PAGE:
FLAME Outstanding Articles on the Middle East Printer-Friendly Version
by Ralph Peters
The New York Post, May 17, 2010
'It's those damned Jews." That's the muffled message I hear when, pretending to represent our national interest, voices call for the abandonment of Israel.
We've heard it from agenda-driven scholars who write that our alliance with Israel is responsible for our problems in the Middle East. More worrisome still, I've begun to hear it from a minority of military officers, as well as from Washington types.
This latest, and sadly lasting, bout of moral cancer can be dated back to 2006 and the publication of an article that had sought a home for years, "The Israeli Lobby And US Foreign Policy," by professors John Mearsheimer and Stephen Walt.
The book's assault on Israel was welcomed by figures including President Jimmy Carter's national-security adviser, Zbigniew Brzezinski—a hoary Israel detractor. With their Ivy League credentials, Mearsheimer and Walt made anti-Israeli diatribes (semi-) respectable. Their effect has been lasting.
OK, let's get one thing straight: There is no evidence that if Israel disappeared tomorrow, the Middle East would suddenly blossom into a pro-American model of justice, hard work and progress.
Nor is there any evidence that anti-American terrorism would slacken. In al Qaeda's list of complaints, Israel barely makes the top dozen. A US turn away from Israel would only encourage and empower terrorists, convincing them of our cowardice and folly.
The grotesquely failed societies of the Middle East desperately need Israel and the US to blame for their self-wrought problems. Neither Washington nor Tel Aviv and Jerusalem are responsible for the Arab world's pervasive corruption, stagnation, oppression of women and lack of creativity or a work ethic.
Neither the US nor Israel is to blame for the unprecedented squandering of wealth by Arab oil powers, for their failure to invest in human capital or productive infrastructure, for the absence of democracy and respect for human rights, or for the region's mockery of the rule of law.
Given the vast homemade tragedy of the greater Middle East, it's inevitable that Israel's hated for its shining success amid the local squalor. Likewise, the US is hated for our might—and the seductiveness of our civilization.
But if that explains why Arabs, Persians and others would relish, but not reward, our abandonment of Israel, it doesn't explain the American voices repeating Arab propaganda about devious Jews controlling our foreign policy.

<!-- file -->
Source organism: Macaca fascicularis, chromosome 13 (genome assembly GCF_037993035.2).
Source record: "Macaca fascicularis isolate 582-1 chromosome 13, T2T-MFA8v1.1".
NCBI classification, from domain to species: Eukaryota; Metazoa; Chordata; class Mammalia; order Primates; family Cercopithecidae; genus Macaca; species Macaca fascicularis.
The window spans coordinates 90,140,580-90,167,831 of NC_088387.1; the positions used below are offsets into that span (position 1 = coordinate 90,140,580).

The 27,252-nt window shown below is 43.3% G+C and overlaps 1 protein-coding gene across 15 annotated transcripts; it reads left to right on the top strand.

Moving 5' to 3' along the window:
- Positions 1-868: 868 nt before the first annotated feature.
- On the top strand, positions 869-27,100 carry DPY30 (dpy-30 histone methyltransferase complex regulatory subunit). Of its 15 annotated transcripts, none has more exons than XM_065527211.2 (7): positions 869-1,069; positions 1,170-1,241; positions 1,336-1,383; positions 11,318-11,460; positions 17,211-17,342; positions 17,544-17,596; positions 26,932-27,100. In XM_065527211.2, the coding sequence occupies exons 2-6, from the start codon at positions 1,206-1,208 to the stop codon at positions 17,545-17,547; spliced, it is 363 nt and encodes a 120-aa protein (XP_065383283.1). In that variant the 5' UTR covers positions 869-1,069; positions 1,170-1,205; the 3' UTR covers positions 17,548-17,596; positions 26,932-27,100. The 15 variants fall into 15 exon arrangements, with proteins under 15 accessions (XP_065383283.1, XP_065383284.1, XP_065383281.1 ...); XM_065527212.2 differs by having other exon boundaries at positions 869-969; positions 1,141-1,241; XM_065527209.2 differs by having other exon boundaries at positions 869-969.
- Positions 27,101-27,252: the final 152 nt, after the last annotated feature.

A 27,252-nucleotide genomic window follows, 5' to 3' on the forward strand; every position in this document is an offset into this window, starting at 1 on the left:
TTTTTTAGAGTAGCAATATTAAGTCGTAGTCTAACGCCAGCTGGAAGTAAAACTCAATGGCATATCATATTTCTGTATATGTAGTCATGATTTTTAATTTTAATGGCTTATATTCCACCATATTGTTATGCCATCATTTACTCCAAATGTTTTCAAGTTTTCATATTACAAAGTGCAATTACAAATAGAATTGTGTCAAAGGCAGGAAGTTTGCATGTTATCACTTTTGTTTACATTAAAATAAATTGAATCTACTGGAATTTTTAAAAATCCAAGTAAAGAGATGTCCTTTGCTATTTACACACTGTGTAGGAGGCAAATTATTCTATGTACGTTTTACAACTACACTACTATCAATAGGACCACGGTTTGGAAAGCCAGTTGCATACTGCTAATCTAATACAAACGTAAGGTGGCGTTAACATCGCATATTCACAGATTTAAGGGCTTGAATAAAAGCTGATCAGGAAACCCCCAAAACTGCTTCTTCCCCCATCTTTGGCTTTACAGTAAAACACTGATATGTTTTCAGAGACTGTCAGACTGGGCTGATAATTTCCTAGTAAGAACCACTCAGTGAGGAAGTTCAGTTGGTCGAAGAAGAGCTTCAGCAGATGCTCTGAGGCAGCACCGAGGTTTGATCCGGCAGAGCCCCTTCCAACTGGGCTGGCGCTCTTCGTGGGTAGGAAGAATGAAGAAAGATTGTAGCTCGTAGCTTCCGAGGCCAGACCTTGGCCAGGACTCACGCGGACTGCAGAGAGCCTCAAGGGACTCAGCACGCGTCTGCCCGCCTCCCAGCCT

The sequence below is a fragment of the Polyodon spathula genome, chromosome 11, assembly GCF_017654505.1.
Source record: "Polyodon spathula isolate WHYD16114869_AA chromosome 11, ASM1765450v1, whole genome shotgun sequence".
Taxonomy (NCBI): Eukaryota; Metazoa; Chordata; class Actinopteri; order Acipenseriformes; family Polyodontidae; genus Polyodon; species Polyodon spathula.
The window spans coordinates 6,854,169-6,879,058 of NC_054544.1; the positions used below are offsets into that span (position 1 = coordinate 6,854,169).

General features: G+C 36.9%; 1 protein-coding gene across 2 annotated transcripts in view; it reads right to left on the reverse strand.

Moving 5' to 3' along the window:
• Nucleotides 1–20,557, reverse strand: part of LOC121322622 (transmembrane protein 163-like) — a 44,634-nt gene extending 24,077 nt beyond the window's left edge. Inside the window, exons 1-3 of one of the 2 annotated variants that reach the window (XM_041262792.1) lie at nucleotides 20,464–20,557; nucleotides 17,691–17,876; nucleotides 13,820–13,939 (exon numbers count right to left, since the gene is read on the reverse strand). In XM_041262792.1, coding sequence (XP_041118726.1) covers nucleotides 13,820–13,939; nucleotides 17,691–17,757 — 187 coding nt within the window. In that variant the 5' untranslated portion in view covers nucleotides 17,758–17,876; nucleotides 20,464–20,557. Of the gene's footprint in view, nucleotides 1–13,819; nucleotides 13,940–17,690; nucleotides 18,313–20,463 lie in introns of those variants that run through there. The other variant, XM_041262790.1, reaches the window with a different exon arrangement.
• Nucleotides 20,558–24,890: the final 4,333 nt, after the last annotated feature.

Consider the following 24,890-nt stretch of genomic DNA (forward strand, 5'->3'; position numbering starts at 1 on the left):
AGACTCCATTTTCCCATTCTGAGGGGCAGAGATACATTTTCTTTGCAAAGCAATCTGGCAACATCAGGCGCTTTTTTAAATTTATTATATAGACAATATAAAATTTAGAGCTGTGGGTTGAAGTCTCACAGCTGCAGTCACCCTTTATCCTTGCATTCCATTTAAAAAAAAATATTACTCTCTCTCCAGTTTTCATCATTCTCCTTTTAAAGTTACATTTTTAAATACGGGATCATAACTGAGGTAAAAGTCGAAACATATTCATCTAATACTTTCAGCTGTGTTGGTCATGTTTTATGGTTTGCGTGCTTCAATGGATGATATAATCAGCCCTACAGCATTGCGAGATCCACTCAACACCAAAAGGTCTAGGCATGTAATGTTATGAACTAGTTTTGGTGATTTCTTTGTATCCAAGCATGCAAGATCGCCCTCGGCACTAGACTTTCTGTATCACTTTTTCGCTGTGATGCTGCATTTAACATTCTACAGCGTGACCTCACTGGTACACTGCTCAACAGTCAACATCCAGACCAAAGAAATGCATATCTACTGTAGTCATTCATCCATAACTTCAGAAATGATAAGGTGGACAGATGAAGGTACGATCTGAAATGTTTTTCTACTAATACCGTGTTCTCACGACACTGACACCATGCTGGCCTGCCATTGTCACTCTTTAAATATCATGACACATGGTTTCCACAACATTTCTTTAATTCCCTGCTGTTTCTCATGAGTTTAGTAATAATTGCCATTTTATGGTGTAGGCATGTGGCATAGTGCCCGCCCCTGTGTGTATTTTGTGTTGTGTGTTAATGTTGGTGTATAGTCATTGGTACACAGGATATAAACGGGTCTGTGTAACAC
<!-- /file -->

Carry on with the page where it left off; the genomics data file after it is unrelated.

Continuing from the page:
I divide the dump-Israel movement's leaders and fellow travelers into four groups:
Old-fashioned anti-Semites: It's no longer socially acceptable to accuse Jews of sacrificing Christian infants. But it's quite fashionable to blame Israelis for the suffering of Palestinian children. One doesn't mention "Jews." But calumnies against "Israelis" are the new, politically correct blood libel.
Academics: It's more than simply the juvenile leftism that diseases liberal-arts faculties. This is also a financial transaction. Massive Arab gifts and endowments have turned many of our "leading" universities into intellectual brothels.
President Obama's left-wing base: From the Rev. Jeremiah Wright's congregation to the administration's "social activists," this bunch long has accepted as gospel the notion that Palestinian terrorists are "freedom fighters" while Israelis are "fascists." Don't try to reason with them—this really is their "gospel."
Military officers: I take this one personally. While only a sliver of the officer corps mumbles about Israel's purported negative effect on our regional policy, this is nonetheless an alarming development. I read this uniformed lunacy as a schizophrenic reaction to a decade's involvement in Iraq.
On one hand, extended first-hand experience of Arab culture has not filled our troops with respect for the same (any officer who had fairy-tale, Lawrence-of-Arabia notions about the region has had them extinguished, to put it mildly). Yet the daily drone of Arab complaints about Israel—blamed for every Arab misfortune back to the destruction of Baghdad by the Mongols—has had a cumulative effect. Criticism takes the form of "A plague on both their houses."
I ask the gripers categorized above
for any evidence that our betrayal of Israel would have the slightest
positive effect. The Saudis wouldn't even drop the price of oil
for 24 hours.
In contrast to these ingratiating, deep-pocketed Arabs, Israelis are brusque and dismissive, relying on American Jews to smooth things over. Well, sorry, Israel needs to rediscover public relations. With the global media rabidly pro-Palestinian, Israel had better get back in the information fight.
The recent attacks on Israel that masquerade as sober analysis boil down to the age-old anti-Semitic query: "Wouldn't we better off without those Jews?"
My answer, as an American, is "No."
Gerardo Joffe, President
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